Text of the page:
Fellow tennis players, electricians and relatives testified in behalf of Leroy Allen Lovelace yesterday during the fourth day of the Arlington Circuit Court multiple rape case.

Lovelace, a 39-year-old electrician, has pleaded not guilty to 15 felony charges, including three counts of rape, one of sexual assault, three counts of abduction, four counts of robbery and four counts of breaking and entering.

Two fellow tennis players testified that they had seen Lovelace at the Turkey Thicket Recreation Center in Northeast Washington around 9 a.m. on July 18. A woman testified Wednesday that she was sexually assaulted on that date and that her assailant left her Arlington home around 9 a.m.

Two relatives, a nephew and a sister, testified that they had spent the night at Lovelace's Arlington home and saw him early in the morning of Nov. 28, 1986, around the time that one of the rapes occurred. The witnesses gave conflicting statements as to the time Lovelace went to bed the night before and as to when each of them went to bed.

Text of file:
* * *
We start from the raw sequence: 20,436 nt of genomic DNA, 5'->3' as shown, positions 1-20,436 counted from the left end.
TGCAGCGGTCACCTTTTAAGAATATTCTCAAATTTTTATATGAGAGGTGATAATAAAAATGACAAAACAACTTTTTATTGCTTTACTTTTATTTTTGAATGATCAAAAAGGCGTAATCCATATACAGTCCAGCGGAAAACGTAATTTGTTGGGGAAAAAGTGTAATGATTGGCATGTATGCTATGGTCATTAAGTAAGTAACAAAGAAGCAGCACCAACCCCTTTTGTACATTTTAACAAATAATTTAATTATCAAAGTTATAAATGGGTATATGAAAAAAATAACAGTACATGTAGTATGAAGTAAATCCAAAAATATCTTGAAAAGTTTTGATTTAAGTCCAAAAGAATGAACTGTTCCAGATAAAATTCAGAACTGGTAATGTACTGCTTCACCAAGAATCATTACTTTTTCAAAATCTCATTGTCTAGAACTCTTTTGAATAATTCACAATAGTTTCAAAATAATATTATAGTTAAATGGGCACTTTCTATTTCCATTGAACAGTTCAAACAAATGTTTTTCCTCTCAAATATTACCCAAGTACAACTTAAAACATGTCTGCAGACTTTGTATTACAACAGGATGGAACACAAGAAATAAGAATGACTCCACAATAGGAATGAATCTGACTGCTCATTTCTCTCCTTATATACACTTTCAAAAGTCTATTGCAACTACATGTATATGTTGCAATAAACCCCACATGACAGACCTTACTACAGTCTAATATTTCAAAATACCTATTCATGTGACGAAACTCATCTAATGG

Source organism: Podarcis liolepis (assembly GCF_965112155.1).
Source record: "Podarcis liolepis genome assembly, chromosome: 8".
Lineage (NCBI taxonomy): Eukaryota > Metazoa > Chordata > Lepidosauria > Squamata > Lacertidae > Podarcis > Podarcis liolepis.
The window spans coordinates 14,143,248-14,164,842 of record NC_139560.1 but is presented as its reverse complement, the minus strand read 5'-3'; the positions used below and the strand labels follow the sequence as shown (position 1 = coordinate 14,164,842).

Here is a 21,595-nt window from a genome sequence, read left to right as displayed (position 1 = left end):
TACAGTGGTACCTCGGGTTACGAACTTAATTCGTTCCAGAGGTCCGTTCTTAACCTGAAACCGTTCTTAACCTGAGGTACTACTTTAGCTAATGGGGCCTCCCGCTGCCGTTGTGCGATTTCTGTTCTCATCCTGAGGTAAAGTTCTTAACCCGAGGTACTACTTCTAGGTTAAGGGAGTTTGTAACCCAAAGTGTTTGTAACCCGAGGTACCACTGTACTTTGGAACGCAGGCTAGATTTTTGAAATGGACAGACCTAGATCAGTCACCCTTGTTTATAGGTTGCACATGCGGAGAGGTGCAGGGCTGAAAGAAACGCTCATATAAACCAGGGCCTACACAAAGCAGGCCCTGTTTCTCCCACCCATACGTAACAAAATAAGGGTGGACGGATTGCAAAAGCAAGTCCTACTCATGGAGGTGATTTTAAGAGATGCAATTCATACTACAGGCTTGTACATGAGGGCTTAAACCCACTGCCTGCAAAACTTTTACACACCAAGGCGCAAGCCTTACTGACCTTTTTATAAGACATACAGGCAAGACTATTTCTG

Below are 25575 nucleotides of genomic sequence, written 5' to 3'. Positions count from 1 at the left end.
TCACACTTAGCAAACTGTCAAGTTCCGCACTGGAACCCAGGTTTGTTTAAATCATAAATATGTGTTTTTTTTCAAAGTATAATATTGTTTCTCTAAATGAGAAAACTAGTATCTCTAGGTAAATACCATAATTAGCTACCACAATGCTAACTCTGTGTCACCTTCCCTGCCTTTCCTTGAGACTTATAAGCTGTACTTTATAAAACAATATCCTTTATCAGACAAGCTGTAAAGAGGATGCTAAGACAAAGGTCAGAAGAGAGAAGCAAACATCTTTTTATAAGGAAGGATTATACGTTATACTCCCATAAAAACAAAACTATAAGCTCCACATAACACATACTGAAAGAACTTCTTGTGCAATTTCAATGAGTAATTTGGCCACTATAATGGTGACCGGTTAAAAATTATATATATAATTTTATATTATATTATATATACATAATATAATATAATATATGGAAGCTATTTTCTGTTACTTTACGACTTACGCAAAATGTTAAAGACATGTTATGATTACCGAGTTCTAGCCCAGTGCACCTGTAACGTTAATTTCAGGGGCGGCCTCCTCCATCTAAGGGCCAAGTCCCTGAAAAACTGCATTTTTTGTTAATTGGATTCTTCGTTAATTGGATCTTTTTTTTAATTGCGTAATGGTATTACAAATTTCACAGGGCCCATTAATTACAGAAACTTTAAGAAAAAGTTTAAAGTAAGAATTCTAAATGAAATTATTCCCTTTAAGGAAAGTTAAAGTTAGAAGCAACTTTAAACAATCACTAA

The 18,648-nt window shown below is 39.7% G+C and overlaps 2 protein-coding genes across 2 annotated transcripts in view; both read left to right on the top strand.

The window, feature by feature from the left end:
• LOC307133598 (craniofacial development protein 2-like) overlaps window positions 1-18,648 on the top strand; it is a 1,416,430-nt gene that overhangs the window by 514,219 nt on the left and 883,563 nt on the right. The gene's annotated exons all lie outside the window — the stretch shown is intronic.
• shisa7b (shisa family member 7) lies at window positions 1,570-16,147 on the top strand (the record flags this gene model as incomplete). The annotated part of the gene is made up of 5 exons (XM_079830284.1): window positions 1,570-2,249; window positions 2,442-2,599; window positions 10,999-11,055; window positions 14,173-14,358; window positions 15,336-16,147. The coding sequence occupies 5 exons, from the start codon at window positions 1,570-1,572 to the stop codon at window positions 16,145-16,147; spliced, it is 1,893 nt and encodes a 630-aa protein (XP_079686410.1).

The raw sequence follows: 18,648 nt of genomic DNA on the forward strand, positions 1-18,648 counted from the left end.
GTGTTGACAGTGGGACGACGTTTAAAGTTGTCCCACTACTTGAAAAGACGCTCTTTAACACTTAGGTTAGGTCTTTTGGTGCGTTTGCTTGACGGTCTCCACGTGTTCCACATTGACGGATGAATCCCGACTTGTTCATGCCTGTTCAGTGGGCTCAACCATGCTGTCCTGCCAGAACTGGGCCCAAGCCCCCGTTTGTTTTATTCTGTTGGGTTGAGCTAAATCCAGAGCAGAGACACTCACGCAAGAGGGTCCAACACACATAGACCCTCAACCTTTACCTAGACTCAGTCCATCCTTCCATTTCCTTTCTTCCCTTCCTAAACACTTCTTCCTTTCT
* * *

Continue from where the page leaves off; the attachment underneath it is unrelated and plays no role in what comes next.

Lovelace's foreman at work, Tom Sunderly, showed the court a time log in which he had written that Lovelace had worked eight hours on June 15, the day another early morning rape occurred. No specific time was noted.

A coworker, Kim Rhodes, testified to Lovelace's character by stating she had "never heard anything slanderous about his reputation." In cross examination, Commonwealth Attorney Barbara L. Walker pointed out that Rhodes has been convicted of a felony.

Defense attorney John C. Youngs is not disputing the victims' statements that they were attacked, but rather, he has asserted that Lovelace was not their assailant.

The case is based largely on circumstantial evidence because the attacker disguised his face during the assaults. The women have testified that the man who attacked them wore either a bandanna or a ski mask. A blue bandanna and other clothing matching some of the victims' testimony has been entered into evidence as property seized in Lovelace's car or home.

Youngs moved to strike all counts against Lovelace because, he said, no one victim could positively identify him beyond a reasonable doubt.

Judge Paul F. Sheridan denied the motion. "If that's true, then a clever rapist who doesn't fall into the hands of police . . . could never be prosecuted," he said.